Lee Brice Sings ‘Go Rest High on That Mountain’ at Fallen Soldier’s Funeral
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Lee Brice was on hand to pay tribute to U.S. Air Force Maj. Troy Lee Gilbert on Dec. 19 at Arlington National Cemetery. The singer performed Vince Gill‘s “Go Rest High on That Mountain” during a private chapel service held in the Old Post Chapel on Joint Base Myer-Henderson Hall in honor of the late soldier.
Gilbert was laid to rest 10 years after his F-16 crashed while he protected U.S. troops on the ground in Iraq. He was posthumously awarded the Distinguished Flying Cross with Valor. Time magazine reports that it took 10 years for his remains to return home because his body was stolen by al Qaeda fighters. Bits of his remains have come home over the years before being fully returned, and he is the first soldier ever to be buried at Arlington on three different occasions. With his return, there are no more American soldiers still missing in action from Iraq or Afghanistan.
“Singing at Troy’s funeral was a moment I’ll never forget,” Brice says in a press release. “I’m grateful for Troy’s sacrifice and I admire [his wife] Ginger and her family for their sacrifice, also. I can’t imagine what they went through and I’m honored to have been a part of this special moment with this incredibly strong family.”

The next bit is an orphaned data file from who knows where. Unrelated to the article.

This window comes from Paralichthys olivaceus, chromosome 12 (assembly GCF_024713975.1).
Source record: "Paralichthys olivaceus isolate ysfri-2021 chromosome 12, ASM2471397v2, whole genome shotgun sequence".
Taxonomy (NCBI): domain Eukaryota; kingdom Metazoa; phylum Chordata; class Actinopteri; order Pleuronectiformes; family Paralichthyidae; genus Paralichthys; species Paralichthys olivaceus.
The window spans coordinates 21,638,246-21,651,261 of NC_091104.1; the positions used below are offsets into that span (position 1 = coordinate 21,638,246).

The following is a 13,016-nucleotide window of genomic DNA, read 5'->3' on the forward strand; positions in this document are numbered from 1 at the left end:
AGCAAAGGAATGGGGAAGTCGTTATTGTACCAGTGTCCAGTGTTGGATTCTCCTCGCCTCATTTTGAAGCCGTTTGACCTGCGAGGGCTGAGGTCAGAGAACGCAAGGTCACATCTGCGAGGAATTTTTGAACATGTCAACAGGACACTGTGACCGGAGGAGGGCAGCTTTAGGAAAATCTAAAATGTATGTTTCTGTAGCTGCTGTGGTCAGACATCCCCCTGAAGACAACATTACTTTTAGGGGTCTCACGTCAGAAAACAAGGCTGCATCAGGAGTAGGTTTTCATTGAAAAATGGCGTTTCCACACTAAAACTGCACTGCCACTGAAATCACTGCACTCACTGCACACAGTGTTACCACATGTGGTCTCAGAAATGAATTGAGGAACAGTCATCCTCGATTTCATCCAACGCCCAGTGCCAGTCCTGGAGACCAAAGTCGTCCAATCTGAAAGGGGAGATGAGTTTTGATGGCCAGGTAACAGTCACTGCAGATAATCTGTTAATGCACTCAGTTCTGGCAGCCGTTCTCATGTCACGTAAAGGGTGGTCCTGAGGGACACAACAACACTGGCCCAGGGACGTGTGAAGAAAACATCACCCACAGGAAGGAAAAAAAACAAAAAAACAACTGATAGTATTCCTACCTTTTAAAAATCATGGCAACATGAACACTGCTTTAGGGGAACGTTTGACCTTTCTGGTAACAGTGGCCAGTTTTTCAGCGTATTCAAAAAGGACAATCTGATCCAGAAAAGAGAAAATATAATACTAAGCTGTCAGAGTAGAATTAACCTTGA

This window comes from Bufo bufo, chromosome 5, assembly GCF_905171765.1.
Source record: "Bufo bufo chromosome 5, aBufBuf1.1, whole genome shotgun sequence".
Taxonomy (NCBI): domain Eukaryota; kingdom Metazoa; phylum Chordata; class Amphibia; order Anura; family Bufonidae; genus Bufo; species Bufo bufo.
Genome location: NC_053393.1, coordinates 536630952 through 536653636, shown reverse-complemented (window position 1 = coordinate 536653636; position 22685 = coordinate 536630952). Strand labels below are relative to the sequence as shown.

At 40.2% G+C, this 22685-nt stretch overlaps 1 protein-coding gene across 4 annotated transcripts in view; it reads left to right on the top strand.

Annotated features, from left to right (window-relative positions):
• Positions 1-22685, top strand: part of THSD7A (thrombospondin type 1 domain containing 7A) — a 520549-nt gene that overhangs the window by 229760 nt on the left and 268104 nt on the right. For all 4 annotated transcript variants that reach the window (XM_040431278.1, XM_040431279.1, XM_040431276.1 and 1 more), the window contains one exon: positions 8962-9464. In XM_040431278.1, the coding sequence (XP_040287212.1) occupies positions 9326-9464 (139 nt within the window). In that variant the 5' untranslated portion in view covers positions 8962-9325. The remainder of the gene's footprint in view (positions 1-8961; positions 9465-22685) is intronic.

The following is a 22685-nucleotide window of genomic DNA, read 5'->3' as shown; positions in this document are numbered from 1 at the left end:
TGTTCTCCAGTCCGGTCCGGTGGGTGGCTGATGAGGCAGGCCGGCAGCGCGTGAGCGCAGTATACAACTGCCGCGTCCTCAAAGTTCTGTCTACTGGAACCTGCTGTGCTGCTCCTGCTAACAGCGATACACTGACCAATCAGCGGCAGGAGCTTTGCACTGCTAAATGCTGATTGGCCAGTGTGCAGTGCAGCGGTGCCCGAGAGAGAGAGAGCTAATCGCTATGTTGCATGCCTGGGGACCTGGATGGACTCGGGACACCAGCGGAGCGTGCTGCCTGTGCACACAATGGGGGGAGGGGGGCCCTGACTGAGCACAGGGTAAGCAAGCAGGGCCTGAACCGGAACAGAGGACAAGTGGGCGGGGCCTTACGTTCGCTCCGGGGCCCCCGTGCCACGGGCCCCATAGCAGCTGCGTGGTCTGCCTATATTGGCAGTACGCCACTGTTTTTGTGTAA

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Brice first connected with the late soldier’s wife, Ginger Gilbert Ravella, in 2015 when she shared how much his song “I Drive Your Truck” meant to her family.
“I told him how much we, as fallen families, cling to pieces left of those we love,” she says. “Troy sold his old beloved truck for a new one about a month before he found out he was deploying. Things were starting to break on his old one, and he needed a reliable ride. Just a week before he took off for Iraq, he said, ‘I think we need to sell my new truck. We really can’t afford to make payments while I am gone.’ So we sold it and he left. Years later when Lee’s song came out, it wasn’t the new truck I wished we still had. It was the old one; the one that belonged to Troy’s Dad first, the one Troy drove for years, the one I knew [my sons] Boston and Greyson would get a kick out of.”
In April of 2016, Brice, his management team and several friends of the Ravella family searched for the 1992 Chevy Silverado 1500 that formerly belonged to Troy. Brice found the truck, bought it and gifted it to the family.
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